I am taking this matter on behalf of the Minister for Justice and Equality, Deputy Frances Fitzgerald.
Under the provisions of the Courts Service Act 1998, management of the courts is the responsibility of the Courts Service. Section 4(3) of the 1998 Act provides that the Courts Service is independent in its functions, including in the provision, maintenance and management of court buildings. The Minister had inquiries made about the current arrangements for Portlaoise Courthouse. It should be noted that the courthouse situated on Main Street is a neoclassical building built in 1805. It was last refurbished by the Courts Service in 2001 at a cost of €2.75 million. More recently in 2010, minor works were carried out to relocate staff to the former grand jury room in the building.
The Courts Service does not agree that the courthouse building is unsafe. However, there is limited scope for development within the existing building and site. The location of the courthouse in the centre of the town also poses issues for access and security, as the Senator outlined. It was proposed, therefore, as part of the Courts Service courthouse refurbishment programme, to provide a courthouse on an alternative site. In 2007 the Courts Service, in co-operation with the OPW, began a search to find an appropriate alternative site in the town for a new courthouse development. Several potential sites were considered during 2007 and 2008. However, no site was acquired at the time.
Since 2008 the Courts Service, in common with all other public service organisations, has been operating in a difficult and challenging economic environment. Despite the limited funding available, the Courts Service has continued its search for a new site for a courthouse. The OPW is actively looking for an appropriate site, but, as yet, no suitable sites have become available. In the absence of a suitable site, it is not possible to bring forward specific proposals for the replacement of Portlaoise Courthouse. The availability of a suitable site and funding will dictate the timeline for the provision of a new courthouse. In the meantime, the Courts Service is aware of the ongoing disquiet about the appropriateness of the location of the courthouse in Portlaoise and the cell facilities it contains. The Courts Service works closely with An Garda Síochána and the Irish Prison Service on the best management of court days in the town. In addition, the Courts Service has included the provision of additional holding cell facilities in its programme of works for 2015. Consultation has taken place and the OPW is progressing the matter. This work will impact positively on security and traffic flow around the court, as prisoners will not have to be held elsewhere and transported to and from the court, to the Garda station or prison vans, as cases are called.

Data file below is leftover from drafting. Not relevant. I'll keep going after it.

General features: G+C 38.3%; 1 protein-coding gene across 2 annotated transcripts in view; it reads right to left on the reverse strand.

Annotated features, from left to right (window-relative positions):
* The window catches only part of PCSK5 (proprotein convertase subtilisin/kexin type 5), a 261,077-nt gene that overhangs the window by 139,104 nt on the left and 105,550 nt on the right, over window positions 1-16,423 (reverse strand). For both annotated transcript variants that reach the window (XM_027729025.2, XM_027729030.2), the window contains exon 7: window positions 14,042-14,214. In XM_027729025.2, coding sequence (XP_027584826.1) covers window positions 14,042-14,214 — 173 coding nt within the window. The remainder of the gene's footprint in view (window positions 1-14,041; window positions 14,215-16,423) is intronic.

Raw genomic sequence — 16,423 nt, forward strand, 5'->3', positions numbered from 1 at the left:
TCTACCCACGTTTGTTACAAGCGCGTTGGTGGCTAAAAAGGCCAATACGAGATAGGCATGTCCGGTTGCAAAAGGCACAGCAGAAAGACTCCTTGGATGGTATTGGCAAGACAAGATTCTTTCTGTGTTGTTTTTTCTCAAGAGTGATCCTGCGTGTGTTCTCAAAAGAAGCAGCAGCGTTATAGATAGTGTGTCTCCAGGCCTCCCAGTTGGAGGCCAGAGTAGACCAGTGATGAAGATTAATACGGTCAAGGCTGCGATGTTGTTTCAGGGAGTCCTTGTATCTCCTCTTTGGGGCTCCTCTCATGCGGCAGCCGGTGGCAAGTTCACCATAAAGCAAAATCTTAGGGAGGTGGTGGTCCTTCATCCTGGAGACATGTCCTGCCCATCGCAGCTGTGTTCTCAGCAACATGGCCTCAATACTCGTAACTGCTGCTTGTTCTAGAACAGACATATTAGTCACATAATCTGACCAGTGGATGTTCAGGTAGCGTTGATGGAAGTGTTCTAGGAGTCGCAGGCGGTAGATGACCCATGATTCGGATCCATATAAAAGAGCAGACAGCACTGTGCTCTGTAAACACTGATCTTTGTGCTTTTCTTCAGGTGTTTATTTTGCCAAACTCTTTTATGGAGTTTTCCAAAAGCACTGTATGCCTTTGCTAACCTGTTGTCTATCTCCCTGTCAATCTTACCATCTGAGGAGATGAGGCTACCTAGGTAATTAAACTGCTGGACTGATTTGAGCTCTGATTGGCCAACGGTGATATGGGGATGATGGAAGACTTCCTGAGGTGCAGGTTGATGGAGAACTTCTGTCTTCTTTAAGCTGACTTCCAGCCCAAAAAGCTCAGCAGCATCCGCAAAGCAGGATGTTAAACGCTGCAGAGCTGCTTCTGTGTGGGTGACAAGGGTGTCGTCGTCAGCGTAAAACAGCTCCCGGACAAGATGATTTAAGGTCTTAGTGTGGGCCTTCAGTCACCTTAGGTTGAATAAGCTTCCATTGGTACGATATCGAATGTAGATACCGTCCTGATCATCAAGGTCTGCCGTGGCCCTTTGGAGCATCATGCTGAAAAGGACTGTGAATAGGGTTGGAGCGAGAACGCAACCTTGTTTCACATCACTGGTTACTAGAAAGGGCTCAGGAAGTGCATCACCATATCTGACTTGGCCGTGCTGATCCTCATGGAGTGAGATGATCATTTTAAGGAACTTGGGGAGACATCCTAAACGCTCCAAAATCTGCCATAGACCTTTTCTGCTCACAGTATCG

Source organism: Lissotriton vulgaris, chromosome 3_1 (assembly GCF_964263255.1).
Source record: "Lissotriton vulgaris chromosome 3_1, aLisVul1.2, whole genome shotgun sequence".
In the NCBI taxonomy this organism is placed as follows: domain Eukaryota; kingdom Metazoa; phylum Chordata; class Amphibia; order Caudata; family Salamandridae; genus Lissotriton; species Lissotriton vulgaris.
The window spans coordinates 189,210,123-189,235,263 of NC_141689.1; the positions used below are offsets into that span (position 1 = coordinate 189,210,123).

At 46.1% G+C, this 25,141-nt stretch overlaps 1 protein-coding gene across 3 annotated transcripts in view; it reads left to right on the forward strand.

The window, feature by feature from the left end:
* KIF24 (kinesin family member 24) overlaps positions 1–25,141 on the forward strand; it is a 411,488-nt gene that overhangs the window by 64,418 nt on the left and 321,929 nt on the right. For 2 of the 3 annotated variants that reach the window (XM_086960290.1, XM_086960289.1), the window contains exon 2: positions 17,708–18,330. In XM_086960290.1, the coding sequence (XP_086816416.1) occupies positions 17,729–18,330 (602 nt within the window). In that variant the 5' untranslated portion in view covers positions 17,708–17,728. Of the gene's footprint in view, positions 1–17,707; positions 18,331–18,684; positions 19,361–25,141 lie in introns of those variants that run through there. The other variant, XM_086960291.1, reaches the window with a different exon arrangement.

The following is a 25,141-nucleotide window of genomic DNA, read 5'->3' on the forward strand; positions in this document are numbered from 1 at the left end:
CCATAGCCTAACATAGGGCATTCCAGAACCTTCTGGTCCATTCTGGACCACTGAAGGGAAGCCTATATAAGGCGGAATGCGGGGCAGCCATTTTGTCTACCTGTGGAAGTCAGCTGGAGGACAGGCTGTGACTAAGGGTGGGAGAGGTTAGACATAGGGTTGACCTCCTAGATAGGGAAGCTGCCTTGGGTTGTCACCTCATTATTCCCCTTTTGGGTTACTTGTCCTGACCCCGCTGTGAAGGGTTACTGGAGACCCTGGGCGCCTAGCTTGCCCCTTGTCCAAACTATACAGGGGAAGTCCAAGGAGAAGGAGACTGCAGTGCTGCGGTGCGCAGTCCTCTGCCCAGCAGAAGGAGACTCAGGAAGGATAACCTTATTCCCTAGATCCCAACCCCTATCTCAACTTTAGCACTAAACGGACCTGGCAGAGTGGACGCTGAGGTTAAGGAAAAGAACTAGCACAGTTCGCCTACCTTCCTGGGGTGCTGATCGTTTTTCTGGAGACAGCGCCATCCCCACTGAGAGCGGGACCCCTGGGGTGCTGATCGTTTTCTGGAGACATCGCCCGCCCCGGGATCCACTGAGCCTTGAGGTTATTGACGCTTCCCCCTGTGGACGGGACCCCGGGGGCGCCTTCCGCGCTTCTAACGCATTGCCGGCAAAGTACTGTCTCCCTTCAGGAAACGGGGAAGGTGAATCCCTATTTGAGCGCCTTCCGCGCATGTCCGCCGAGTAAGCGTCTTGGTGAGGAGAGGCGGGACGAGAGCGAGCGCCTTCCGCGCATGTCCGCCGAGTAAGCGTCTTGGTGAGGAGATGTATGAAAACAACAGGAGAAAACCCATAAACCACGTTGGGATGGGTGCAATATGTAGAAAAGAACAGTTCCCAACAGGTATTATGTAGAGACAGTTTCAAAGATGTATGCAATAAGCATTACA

Since the establishment of the Courts Service up to 2011, a substantial programme of investment in court facilities amounting to €250 million, with over 50 venues being newly built or refurbished, has been carried out. Many others were substantially upgraded. This level of investment has enabled the Courts Service to greatly improve the standard of accommodation available, including facilities for people with disabilities, jury facilities, custody cells, consultation rooms, etc. There is also an ongoing programme of investment in technology at court venues. In this period 41 court venues were refurbished, 13 new courthouses were built, the Criminal Courts of Justice were completed as a PPP, public private partnership, project, while many smaller venues were upgraded. The Courts Service is procuring seven new courthouses nationwide as part of a €135 million capital PPP programme included in the Government’s infrastructure stimulus package announced in July 2012 in Cork, Limerick, Wexford, Waterford, Mullingar, Letterkenny and Drogheda.
The Courts Service is working with the Department of Justice and Equality, the Office of Public Works and the National Development Finance Agency to progress these projects and substantial preparatory work has already been carried out. It is expected that contracts will be signed in October this year with the projects being delivered in 18 to 24 months depending on the project.
I have listened to the Senator's comments in regard to Portlaoise. In the context of the work being carried out by the Minister of State at the Department of the Environment, Community and Local Government, Deputy Ann Phelan, to regenerate towns and villages across the country, it is important to provide a safe and secure environment for residents and visitors alike. I suggest the Senator should convene a meeting between the local authority, the OPW and the Courts Service with a view to identifying a suitable site in the town. It appears that the location of the site will be key to solving the issue and an intervention from someone as familiar with the town as the Senator could offer a way forward. If there is anything I can do to help, I would be more than happy to oblige. I will be in Portlaoise in the near future and if the Senator wants to show me the problem in person, I would be happy to meet him.